What should I be doing second semester junior year?

At the start of the second semester of your junior year, you may be looking around at your senior friends wondering, “What should I be doing to prepare for college admissions right now?” Now is the time for juniors to be planning college visits, establishing leadership roles in extracurricular activities, focusing on schoolwork and cultivating relationships within their communities.?


Your junior year is a critical time to lay the groundwork for your college applications, so if you’re asking yourself, “What should I be doing during the second semester of my junior year,” you’re in the right place. It’s the time to prepare grades for college admissions officers to inspect, plan for summer programs, volunteer work, and senior community projects, and cement leadership roles in extracurricular activities. On top of all that, juniors should be planning for college visits, letters of recommendation, and scholarship opportunities. Let’s get started.

Now is the time for juniors to be planning college visits, establishing leadership roles in extracurricular activities, focusing on schoolwork and cultivating relationships within their communities.

Plan ahead.

First things first: let’s start with forming a plan. During the second semester of your junior year, you’re going to want to implement an organizational strategy that you can stick to throughout the entirety of your admissions process. Begin drafting your resume, brainstorming personal statement ideas, listing colleges that interest you, and keeping track of deadlines.

Plan for your summer.

Consider your options for having a productive summer. You could work, volunteer, study, intern, and/or travel. As your last summer before applying to colleges, what you do matters. If you are interested in a competitive college program, like Math at Stanford, you really should be exploring competitive summer programs, like the PROMYS.

Plan college visits.

The second semester of your junior year is the ideal time to be researching and visiting colleges. Take a look at a variety of colleges from urban to rural to big to small. This is also a good time to be having a conversation with your family to decide what colleges fit your financial and geographic criterion. Keep in mind many colleges now offer virtual visits. YouVisit is a site dedicated to virtual college visits and even lets you explore and filter by location, campus type, and tuition.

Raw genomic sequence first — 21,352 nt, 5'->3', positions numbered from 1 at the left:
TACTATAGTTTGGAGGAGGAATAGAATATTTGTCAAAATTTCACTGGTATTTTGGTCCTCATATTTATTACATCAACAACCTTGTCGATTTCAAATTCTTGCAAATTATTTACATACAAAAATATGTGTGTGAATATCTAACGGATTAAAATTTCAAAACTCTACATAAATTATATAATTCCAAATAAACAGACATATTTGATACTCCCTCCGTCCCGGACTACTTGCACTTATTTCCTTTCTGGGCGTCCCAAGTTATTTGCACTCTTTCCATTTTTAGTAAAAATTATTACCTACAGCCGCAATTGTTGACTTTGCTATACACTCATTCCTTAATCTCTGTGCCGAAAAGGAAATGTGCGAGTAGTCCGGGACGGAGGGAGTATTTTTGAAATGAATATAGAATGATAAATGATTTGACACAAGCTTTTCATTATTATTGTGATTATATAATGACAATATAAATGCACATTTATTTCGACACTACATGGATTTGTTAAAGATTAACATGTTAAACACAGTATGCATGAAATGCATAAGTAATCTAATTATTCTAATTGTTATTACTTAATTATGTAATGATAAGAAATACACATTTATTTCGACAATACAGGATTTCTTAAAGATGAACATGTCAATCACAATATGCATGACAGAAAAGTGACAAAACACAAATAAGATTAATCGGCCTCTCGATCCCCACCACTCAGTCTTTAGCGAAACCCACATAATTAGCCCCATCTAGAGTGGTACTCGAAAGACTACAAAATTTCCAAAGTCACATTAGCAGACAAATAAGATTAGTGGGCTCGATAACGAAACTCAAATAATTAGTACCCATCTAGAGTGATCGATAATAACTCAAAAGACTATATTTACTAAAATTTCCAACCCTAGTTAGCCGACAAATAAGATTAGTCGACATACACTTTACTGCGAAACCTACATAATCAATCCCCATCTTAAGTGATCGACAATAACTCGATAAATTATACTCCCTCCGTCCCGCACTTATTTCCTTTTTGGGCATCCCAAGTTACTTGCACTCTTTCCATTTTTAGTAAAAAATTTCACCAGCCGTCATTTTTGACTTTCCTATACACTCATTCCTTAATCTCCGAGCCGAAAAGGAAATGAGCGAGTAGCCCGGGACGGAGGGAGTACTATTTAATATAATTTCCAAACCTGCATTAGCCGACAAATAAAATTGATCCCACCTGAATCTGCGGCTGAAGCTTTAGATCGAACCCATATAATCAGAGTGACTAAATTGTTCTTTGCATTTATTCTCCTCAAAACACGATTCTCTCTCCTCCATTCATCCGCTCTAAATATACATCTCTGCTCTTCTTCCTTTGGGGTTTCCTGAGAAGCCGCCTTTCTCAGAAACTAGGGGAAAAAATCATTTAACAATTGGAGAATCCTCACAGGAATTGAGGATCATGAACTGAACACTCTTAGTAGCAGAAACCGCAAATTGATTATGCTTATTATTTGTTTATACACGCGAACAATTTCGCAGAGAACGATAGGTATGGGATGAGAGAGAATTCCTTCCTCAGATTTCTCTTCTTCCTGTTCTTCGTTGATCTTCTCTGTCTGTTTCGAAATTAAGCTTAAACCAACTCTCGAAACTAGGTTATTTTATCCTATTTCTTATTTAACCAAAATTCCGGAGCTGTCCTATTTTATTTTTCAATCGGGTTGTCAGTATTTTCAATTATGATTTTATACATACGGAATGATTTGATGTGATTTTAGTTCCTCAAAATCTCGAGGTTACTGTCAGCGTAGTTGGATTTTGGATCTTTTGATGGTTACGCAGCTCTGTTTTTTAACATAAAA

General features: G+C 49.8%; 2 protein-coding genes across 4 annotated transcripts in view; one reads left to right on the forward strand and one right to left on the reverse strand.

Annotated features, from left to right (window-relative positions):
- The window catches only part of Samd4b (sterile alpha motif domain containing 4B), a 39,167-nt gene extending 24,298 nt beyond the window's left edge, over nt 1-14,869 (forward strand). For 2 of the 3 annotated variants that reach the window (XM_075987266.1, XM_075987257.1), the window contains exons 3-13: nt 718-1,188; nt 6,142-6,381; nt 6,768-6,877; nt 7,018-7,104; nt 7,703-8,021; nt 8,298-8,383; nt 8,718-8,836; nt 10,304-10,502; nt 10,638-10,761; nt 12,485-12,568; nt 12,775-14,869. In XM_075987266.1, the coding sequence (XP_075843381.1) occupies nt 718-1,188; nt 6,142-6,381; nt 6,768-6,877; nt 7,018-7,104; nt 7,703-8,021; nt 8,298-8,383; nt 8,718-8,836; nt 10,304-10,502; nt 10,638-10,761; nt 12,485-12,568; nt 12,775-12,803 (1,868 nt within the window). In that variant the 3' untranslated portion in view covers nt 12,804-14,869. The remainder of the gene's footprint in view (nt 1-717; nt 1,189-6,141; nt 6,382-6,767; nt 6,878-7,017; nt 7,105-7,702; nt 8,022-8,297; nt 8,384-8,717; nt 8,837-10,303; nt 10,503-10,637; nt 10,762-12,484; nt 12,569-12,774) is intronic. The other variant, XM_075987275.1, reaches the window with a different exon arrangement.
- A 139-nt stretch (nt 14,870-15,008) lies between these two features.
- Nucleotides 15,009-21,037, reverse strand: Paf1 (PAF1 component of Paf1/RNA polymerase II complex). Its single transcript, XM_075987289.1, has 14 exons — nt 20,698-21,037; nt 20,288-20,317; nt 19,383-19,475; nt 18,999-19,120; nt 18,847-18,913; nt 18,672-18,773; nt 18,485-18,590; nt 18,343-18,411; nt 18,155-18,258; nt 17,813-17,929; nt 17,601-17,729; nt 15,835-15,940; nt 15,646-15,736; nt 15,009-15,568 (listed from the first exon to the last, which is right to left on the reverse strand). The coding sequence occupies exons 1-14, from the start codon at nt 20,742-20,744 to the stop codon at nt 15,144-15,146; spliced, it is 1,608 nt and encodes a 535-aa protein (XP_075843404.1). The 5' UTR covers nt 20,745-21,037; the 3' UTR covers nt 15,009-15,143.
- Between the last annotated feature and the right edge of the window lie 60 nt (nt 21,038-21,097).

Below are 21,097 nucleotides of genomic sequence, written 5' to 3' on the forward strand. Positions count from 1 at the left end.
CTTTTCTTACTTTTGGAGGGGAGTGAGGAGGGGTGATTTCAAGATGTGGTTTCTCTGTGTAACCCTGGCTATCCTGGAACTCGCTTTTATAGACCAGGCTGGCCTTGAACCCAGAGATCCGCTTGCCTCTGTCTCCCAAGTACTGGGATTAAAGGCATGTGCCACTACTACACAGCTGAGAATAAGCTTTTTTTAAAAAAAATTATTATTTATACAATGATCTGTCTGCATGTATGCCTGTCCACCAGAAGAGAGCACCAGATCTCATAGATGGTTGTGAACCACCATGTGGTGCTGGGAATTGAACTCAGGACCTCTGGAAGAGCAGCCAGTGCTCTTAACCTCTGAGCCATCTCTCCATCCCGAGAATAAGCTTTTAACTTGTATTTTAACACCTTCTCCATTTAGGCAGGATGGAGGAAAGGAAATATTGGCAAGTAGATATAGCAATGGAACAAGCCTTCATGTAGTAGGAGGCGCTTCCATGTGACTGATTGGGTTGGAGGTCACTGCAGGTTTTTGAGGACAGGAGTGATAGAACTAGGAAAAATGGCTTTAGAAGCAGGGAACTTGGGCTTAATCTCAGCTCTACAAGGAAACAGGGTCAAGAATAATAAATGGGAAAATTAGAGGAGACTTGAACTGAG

Pro tip:

Keep a close eye on all deadlines (competitive summer programs have January, February, and March application deadlines). Reserve spots for college visits ahead of time; once they’re filled, they’re filled. Make a college tier list including your reach, target, and safety schools to kickstart your college visits.

Hit the books.

Forgive the sports metaphor, but the second semester of junior year should be an academic Hail Mary. When colleges start looking at your transcripts, your second semester junior year grades will be the most recent complete sample of your academic profile. 

Get your numbers in order.

Juniors should be taking as many advanced placement classes as possible without sacrificing their GPAs. Academic rigor matters more than ever so stay focused and on top of deadlines.

Prep for your tests.

AP, IB, SAT, and ACT exams are their own animals and one of the very best ways to be prepared for the exams is to practice, practice, practice. During the second semester of your junior year, you should be dedicating time to learning about the exams and taking as many practice tests as possible. Even if you believe you know the material, your body probably isn’t used to sitting in one spot for four hours straight. Taking practice tests helps with both mastering the content, learning the ins and outs of each exam style, and training your body and mind to work together to stay focused. Consider incorporating a test prep manual, like the ones from The Princeton Review, College Board, or Khan Academy.